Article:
A recently discovered map (drawn in 1792) of property along the Third River in an area now known as Memorial Park I, shows the beginning g of a small industry to meet the growing need of local inhabitants. It pictures a dam and pond; a home, gristmill, sawmill and a log yard operated by John and Thomas Speer. Mills located along the Third River became the second major industry in the mid 1800’s Joseph Kingsland operated a paper mill near Kingsland Road that produced a high grade safety paper used by banks throughout the world. Henry Duncan built mills at several locations, the largest being the Essex Mills located near Chestnut Street. Here he built his own home and helped to establish the quaint village of Franklinville. It consisted of about 30 small homes, a bakery, boarding house for bachelor workers, and the Franklin Hotel, later called Military Hall. Today only one of the original circa1850 mill structures exists, which has been adapted for use as our town hall. Workers spent 12 hours per day, six days a week eking out a living. In 1884, the lowering of tariffs against imported woolens destroyed the mill’s major business and ended this industry in Nutley.

In 1870, railroad service came to Nutley with three stations located within the town’s borders: Franklin Avenue station on High Street, Nutley station on Highfield Lane and Walnut Street station on Walnut Street.

With the advent of the railroad to towns surrounding New York, came a need for a true suburban home for commuters. William Lambert, president of the Nutley Realty and a noted architect and author of a book entitled Suburban Architecture, met this need. He is credited with giving Nutley much of its unique character. Lambert’s style, beauty, originality and reasonable cost met this need as exemplified by the 500+ homes he built in sections of town known as Prospect Heights, Nutley Park and Nutley Heights. Other structures included St. Paul’s Congregational Church, Nutley Post Office (now Starbucks) and High Street railroad station (now demolished). As the mills and quarries were phased out as the town’s major industries, these homes enabled Franklin/Nutley to become a haven for New York commuters, and a new spirit of camaraderie was born.

Another 19 th century land developer in Nutley was James Hay, who, in 1873, purchased the circa 1812 John Mason house located by Cotton Mill Pond, now known as the “Mudhole” in Memorial Park I. This house, which stands today, is of Federal design and is one of Nutley’s most architecturally significant buildings. It is now part of the Enclosure Historic District that was placed on the National Register of Historic Places in 1973.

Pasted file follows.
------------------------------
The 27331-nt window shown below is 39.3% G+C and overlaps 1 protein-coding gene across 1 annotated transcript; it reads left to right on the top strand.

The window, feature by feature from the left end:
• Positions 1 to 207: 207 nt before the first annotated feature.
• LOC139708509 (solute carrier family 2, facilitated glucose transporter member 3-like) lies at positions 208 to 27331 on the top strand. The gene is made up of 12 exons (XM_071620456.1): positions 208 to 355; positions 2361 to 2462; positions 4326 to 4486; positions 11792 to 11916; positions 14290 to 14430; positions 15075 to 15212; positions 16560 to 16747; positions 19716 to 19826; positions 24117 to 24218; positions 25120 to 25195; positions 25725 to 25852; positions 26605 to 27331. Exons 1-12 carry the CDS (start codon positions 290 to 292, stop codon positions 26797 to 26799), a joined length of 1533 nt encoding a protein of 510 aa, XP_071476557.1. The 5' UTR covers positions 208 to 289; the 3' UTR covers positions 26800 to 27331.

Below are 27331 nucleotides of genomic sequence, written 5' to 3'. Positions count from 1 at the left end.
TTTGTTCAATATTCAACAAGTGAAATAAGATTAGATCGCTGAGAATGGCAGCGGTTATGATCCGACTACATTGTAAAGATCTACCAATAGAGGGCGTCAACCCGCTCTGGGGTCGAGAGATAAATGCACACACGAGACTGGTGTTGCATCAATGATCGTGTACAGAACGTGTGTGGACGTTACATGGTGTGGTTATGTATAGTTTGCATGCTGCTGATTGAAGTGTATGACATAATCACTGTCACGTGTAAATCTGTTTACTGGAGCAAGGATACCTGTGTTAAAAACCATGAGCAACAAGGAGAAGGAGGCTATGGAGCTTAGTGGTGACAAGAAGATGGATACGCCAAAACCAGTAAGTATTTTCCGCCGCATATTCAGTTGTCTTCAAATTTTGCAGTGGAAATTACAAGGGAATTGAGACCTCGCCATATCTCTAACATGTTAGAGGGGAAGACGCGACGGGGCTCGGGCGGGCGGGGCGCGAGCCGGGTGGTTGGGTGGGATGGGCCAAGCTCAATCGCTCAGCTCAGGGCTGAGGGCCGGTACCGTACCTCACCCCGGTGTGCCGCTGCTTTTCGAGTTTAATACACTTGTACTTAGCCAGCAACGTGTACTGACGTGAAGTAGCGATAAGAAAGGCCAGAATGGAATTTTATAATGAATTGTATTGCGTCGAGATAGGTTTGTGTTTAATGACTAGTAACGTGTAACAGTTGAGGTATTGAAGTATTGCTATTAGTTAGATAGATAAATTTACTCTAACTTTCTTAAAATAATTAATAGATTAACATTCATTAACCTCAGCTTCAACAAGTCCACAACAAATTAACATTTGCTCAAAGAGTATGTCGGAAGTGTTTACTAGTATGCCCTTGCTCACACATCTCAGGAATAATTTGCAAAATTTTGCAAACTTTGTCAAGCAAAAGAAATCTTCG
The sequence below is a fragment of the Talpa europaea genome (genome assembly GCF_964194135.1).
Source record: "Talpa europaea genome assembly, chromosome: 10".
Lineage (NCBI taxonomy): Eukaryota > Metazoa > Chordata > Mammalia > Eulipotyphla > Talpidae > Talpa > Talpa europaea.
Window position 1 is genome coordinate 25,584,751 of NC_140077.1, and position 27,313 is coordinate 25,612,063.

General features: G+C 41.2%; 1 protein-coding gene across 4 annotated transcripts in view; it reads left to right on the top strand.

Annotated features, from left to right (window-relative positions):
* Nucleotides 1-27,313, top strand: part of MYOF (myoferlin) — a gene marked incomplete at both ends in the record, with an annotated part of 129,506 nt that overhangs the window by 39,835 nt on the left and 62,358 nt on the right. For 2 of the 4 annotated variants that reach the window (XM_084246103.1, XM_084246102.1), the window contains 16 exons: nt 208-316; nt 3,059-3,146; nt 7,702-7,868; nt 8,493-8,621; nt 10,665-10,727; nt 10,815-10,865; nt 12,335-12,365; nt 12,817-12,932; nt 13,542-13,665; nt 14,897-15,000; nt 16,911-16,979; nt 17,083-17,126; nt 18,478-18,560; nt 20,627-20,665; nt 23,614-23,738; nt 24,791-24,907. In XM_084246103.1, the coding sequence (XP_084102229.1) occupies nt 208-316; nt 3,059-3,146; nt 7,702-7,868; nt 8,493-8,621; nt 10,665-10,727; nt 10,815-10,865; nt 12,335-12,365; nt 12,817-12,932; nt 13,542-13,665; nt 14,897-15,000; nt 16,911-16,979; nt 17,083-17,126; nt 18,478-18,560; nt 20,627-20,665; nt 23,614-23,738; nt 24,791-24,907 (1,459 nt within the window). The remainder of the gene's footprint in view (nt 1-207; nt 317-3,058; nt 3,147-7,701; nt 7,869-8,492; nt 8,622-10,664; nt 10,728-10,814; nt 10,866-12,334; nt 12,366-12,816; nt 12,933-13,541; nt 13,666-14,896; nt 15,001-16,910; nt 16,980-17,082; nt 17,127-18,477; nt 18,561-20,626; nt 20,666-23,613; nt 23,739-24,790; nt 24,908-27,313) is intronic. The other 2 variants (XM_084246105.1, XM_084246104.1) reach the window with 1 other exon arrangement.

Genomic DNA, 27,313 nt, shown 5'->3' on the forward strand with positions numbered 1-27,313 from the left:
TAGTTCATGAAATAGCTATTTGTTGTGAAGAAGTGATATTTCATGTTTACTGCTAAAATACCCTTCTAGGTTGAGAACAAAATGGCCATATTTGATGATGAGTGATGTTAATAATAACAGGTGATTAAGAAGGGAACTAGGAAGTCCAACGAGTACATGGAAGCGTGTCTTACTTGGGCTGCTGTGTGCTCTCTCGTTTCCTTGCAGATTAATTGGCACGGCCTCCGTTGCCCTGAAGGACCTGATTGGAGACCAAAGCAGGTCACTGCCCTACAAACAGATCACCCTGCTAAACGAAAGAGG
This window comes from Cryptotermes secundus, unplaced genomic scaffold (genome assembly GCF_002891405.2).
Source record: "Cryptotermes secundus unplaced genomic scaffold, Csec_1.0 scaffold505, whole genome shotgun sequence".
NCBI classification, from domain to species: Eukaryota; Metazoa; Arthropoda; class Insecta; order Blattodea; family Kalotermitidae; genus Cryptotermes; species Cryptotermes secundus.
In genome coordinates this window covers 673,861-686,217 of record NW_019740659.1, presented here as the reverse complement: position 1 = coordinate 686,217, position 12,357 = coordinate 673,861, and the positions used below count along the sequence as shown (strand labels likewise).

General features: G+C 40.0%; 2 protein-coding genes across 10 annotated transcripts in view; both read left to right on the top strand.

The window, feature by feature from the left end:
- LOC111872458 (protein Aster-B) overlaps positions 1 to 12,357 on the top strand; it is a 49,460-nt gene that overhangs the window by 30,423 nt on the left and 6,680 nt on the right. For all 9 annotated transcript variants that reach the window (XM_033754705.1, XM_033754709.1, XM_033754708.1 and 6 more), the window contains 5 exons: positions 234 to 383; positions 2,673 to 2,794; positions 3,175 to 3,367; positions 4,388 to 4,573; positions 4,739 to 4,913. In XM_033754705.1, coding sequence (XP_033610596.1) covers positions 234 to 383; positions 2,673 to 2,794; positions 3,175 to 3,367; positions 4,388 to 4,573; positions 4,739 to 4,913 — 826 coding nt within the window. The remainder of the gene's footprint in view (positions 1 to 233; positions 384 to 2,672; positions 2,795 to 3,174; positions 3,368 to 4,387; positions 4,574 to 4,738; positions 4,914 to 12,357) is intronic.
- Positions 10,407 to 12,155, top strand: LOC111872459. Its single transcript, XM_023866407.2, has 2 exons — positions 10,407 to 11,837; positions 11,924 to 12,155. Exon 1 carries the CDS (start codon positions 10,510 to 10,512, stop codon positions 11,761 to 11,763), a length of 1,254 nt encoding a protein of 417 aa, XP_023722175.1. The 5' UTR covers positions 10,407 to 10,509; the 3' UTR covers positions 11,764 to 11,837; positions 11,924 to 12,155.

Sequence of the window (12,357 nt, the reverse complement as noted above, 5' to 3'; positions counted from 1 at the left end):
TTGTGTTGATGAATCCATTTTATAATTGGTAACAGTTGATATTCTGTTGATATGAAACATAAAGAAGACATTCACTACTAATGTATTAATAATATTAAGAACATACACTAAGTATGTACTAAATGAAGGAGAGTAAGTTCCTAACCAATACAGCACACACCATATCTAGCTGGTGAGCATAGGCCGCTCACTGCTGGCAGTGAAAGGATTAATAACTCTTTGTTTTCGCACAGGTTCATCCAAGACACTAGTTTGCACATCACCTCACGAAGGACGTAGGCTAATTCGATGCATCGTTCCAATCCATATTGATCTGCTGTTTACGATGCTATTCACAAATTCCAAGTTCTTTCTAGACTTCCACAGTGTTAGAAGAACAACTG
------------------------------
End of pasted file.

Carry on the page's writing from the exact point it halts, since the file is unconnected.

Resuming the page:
Mr. Hay was instrumental in enticing scores of artists, authors and magazine editors to make the Enclosure and its environs their home.. Among the list of notables who lived in Nutley were painters Frank Fowler, Frederic Dorr Steele, Frederick Dana Marsh and his wife, Alice Randall, Albert Sterner, Arthur Hoeber, Earl Stetson-Crawford and his wife, Brenetta and Ferdinand Lungren; authors Frank Stockton, Henry C. Brunner, and editors of such prominent magazines as Puck, Century, Judge and The Railroad Gazette. Even the famous sharp shooter Annie Oakley took up residence in 1892 in a house on Grant Avenue (since demolished). In 1894, she and Henry C. Butler, the editor of Puck magazine, with many other town residents, volunteered their services to produce the Nutley Amateur Circus on the grounds of the Eaton Stone Circus Headquarters on Kingsland Road to benefit the American Red Cross. Special trains arrived from New York bringing in people to witness the event. (The spirit shown by these people lives on today as shown by the benevolent work of today’s residents).

Starting in the latter part of the 19 th century and continuing throughout the 20 th century, civic groups were organized to help enhance the quality of life for the residents of Franklin/Nutley. Some organizations were purely recreational and catered to the social elite, while others were conceived solely to solve social and economic problems of the day.

Typical of the latter was the Yanticaw Improvement Association, organized in the spring of 1892. It strove to interest property owners and tenants in beautifying their residences, including such mundane concerns as the disposition of garbage and debris. Apparently the objectives were met, for the Association gave out yearly monetary awards for the best kept grounds in the town, and garbage dumping became regulated at sites like the large dump on John Street. Also, several old barrack structures on Washington Avenue near Grant Avenue, which housed quarry workers were in such deplorable condition that 200 citizens of Franklin attacked the buildings with disinfectant solutions in March 1893. They later raised enough money to purchase the structures and apply the kindling torch. Such was the character of our forefathers and their concern in maintaining a high standard of living.